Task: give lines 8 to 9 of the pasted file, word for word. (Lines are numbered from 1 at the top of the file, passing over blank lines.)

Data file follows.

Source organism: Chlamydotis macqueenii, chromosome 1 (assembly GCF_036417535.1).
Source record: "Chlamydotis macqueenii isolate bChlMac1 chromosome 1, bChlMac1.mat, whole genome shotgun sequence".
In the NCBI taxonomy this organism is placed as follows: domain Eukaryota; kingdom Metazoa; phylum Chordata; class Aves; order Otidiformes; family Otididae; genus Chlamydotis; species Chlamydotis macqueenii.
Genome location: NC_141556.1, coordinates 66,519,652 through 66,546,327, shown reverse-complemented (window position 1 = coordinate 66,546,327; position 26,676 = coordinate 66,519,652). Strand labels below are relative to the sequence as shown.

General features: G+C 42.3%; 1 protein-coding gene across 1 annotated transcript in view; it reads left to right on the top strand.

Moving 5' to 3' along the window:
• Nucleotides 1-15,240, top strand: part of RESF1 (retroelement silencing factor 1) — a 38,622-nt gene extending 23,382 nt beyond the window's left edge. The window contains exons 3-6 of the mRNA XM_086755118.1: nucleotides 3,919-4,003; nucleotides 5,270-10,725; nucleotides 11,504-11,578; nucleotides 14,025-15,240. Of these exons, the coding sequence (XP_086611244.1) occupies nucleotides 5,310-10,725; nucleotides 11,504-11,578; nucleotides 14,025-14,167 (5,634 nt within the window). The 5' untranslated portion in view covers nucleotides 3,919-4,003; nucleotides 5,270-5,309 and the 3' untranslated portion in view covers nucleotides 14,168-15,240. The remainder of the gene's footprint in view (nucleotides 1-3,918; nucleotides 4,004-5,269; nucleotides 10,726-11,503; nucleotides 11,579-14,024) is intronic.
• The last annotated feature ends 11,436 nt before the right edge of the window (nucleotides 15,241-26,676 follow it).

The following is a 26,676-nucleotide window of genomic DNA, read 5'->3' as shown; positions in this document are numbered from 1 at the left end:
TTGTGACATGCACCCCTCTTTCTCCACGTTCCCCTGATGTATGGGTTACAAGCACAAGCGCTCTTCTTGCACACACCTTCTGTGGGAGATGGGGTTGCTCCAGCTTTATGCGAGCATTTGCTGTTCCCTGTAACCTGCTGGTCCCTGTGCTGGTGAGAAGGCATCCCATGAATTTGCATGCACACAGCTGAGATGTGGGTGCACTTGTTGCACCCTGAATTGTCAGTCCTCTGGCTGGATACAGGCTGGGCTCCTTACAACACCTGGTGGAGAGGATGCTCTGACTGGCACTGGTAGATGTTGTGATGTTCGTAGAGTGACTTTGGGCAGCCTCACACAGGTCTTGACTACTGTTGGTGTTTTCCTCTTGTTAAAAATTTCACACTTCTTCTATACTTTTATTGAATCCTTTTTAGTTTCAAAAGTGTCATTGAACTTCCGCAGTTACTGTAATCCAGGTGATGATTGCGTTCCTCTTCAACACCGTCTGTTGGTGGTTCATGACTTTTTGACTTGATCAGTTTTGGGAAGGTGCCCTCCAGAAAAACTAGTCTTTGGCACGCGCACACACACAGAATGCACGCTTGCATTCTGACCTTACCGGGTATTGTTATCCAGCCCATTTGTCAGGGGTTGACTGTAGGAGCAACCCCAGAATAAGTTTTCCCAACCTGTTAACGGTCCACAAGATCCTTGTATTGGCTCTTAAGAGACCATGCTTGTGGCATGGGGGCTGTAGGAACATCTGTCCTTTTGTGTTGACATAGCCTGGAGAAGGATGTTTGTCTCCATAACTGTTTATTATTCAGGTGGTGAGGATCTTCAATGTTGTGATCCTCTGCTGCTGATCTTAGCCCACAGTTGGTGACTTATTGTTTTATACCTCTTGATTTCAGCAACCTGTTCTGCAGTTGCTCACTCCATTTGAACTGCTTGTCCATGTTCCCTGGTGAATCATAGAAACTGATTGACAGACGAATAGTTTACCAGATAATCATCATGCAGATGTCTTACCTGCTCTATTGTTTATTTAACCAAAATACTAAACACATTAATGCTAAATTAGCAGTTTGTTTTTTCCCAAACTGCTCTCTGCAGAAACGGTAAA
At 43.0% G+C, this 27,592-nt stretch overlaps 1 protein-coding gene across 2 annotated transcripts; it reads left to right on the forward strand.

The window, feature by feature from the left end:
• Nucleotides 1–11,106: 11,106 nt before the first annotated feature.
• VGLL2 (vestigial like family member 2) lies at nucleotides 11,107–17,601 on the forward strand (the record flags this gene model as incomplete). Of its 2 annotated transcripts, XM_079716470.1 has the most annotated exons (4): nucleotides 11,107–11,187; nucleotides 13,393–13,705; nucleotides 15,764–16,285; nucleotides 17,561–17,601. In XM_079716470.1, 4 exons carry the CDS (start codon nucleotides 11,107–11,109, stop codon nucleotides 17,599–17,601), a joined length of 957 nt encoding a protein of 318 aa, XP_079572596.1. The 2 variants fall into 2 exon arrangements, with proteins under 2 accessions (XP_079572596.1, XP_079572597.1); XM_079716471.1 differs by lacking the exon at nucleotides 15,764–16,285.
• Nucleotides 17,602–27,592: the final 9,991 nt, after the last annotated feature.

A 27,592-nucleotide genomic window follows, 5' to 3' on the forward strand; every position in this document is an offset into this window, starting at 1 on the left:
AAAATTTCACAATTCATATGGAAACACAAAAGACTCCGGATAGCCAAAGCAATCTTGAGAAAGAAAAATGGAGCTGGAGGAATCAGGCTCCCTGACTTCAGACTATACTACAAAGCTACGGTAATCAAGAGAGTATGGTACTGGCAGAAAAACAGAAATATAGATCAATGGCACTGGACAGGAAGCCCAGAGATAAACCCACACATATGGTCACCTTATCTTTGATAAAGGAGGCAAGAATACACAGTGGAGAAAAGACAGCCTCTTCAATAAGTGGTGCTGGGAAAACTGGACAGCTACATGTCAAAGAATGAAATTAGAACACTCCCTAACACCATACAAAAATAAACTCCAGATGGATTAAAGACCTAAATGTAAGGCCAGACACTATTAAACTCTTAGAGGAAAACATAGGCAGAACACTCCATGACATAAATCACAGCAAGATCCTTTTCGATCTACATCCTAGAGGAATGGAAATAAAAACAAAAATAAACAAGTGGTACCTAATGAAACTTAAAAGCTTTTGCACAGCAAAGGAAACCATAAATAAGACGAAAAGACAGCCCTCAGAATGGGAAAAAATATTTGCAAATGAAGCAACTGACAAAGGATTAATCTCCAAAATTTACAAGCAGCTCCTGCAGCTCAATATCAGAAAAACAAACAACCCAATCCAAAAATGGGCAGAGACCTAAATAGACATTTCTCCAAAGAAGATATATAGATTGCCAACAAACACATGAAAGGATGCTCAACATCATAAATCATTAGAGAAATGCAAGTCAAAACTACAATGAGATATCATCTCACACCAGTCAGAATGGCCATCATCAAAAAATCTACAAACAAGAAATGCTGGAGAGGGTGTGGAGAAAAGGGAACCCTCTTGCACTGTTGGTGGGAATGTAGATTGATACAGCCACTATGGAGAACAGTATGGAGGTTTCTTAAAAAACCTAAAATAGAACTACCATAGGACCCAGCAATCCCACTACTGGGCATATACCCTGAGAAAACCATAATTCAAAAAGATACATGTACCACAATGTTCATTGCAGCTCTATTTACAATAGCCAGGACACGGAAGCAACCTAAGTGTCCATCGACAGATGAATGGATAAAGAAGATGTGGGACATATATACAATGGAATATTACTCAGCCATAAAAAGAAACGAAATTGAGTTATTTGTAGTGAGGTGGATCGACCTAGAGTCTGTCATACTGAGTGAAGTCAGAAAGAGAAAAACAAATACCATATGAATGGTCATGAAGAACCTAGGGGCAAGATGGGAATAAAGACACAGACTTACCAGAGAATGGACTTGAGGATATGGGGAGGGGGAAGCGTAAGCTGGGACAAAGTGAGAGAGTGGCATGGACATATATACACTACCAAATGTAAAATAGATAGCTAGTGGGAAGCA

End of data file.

• The last annotated feature ends 11,436 nt before the right edge of the window (nucleotides 15,241-26,676 follow it).

The following is a 26,676-nucleotide window of genomic DNA, read 5'->3' as shown; positions in this document are numbered from 1 at the left end: